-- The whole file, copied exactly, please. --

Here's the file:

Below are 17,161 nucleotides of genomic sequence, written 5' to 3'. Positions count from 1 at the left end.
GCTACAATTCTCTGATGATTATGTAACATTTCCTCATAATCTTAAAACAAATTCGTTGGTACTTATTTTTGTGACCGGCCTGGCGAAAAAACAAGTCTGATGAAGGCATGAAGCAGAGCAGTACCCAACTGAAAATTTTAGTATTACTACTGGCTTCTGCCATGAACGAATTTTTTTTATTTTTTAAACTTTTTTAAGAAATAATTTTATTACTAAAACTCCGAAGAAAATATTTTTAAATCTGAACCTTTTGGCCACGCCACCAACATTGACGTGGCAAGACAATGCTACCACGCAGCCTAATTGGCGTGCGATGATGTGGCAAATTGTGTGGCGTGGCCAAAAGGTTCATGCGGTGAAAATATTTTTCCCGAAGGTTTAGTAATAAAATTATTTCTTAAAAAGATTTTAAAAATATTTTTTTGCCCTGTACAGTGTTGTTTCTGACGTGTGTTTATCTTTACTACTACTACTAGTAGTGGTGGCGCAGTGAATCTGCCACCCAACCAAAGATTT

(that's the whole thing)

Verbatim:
Below are 17,161 nucleotides of genomic sequence, written 5' to 3'. Positions count from 1 at the left end.
GCTACAATTCTCTGATGATTATGTAACATTTCCTCATAATCTTAAAACAAATTCGTTGGTACTTATTTTTGTGACCGGCCTGGCGAAAAAACAAGTCTGATGAAGGCATGAAGCAGAGCAGTACCCAACTGAAAATTTTAGTATTACTACTGGCTTCTGCCATGAACGAATTTTTTTTATTTTTTAAACTTTTTTAAGAAATAATTTTATTACTAAAACTCCGAAGAAAATATTTTTAAATCTGAACCTTTTGGCCACGCCACCAACATTGACGTGGCAAGACAATGCTACCACGCAGCCTAATTGGCGTGCGATGATGTGGCAAATTGTGTGGCGTGGCCAAAAGGTTCATGCGGTGAAAATATTTTTCCCGAAGGTTTAGTAATAAAATTATTTCTTAAAAAGATTTTAAAAATATTTTTTTGCCCTGTACAGTGTTGTTTCTGACGTGTGTTTATCTTTACTACTACTACTAGTAGTGGTGGCGCAGTGAATCTGCCACCCAACCAAAGATTT